Get on the most extreme trains in the world

Traveling by train is a flaneurs’ own pleasure, especially in times where we want to reach our destination as soon as possible. However, traveling by train has a special charm. Especially if we try the most extreme.

With extremes, we refer to the geographically more extreme, but also to the extremes in some other sense.

More northern

The station of Karskaya, in the interior of the Russian peninsula of Yamal, in the arctic circle, is in an area rich in oil and natural gas. We are in front of the northernmost railway station in the world.

It is the terminus of a 572-kilometer Russian-gauge line. It is owned by Gazprom, who also exploits it. The station began operating in February 2011.


In Ferrocarril Austral Fueguino, or “train of the end of the world”, in Tierra del Fuego, Argentina, is the southernmost in the world.

It was built around 1902 to give service to a penitentiary center. Nowadays, however, it is a tourist train with 7 kilometers of travel between the End of the World station and the Tierra de Fuego national park.


If we want to test the oldest electric public railway line in service, then we have to take the Volk line, with a route of 1.62 kilometers along the coast of Brighton, United Kingdom.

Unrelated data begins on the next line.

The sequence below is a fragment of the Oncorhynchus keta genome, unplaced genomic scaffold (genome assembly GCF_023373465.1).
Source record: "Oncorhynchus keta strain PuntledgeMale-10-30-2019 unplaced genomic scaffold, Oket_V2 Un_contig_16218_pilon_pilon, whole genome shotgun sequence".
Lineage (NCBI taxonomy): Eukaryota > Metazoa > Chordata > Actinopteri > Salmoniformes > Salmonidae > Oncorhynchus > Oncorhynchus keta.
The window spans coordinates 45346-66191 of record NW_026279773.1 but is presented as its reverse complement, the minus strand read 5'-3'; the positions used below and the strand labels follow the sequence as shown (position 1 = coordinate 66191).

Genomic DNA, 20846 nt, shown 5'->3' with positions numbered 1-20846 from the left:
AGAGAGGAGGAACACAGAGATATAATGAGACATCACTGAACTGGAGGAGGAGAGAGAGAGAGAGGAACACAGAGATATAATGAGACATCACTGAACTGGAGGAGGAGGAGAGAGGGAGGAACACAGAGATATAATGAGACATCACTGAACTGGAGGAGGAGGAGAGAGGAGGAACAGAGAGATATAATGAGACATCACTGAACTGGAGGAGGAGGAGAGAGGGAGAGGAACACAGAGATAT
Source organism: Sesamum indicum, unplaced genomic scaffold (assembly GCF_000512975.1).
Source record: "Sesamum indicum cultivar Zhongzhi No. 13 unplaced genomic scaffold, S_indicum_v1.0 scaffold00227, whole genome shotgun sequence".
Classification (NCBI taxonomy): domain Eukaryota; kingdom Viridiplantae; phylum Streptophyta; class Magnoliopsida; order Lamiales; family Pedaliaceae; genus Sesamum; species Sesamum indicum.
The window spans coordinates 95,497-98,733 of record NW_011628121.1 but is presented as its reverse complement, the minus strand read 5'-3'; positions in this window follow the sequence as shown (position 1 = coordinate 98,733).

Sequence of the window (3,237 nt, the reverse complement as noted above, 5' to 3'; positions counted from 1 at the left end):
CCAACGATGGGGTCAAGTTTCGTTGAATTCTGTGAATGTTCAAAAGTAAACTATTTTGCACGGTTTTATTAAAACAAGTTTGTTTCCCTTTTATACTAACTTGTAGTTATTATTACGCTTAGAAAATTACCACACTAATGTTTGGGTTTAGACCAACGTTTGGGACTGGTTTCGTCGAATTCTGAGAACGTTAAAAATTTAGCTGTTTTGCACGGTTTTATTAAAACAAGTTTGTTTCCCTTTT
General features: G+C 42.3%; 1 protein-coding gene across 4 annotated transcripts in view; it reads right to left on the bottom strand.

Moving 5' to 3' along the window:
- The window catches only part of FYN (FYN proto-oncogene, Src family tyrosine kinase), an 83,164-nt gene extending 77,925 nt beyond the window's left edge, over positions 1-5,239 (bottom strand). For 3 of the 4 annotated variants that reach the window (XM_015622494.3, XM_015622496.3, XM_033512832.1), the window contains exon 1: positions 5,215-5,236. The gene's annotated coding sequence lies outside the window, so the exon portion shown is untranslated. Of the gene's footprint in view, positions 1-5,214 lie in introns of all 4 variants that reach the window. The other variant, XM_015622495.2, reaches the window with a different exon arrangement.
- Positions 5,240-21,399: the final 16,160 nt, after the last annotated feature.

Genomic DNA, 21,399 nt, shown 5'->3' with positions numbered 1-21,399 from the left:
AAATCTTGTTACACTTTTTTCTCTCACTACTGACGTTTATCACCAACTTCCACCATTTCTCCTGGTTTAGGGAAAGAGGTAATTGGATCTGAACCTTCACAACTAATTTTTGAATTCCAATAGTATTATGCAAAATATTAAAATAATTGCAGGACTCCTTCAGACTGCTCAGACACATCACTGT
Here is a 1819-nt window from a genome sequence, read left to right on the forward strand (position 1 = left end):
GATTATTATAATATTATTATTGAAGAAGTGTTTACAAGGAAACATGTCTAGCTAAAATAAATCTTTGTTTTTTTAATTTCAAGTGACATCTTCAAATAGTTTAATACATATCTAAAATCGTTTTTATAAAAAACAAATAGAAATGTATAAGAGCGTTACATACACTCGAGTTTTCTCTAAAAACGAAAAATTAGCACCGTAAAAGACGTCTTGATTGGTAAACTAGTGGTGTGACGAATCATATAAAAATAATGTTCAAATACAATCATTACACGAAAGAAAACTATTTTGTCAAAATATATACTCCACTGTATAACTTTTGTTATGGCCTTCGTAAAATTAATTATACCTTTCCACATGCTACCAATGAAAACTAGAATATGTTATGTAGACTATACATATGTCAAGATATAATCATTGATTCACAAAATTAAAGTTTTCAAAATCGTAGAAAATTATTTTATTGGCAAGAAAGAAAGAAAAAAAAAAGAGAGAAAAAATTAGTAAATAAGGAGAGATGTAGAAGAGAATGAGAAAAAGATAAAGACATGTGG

It began to be exploited commercially on August 4, 1883, and was designed by the British Magnus Volk.

Gradient more pronounced

The Katoomba Scenic Railway, in the Blue Mountains, New South Wales, Australia, has a 52º gradient.

In 1878 a funicular railway of 310 meters long was built there for the mining industry, which would become a tourist attraction in 1945. The wagons circulate at a speed of 4 m / s and can transport 84 passengers.

Longest tunnel

In Selkan, Japan, is the largest in the world. It is a railway tunnel that connects the Japanese islands of Honshu and Hokkaido and that has 53,850 meters. Of these, 23 kilometers pass 100 meters deep under the seabed. It was built between 1972 and 1983, and during the works 66 workers lost their lives accidentally.

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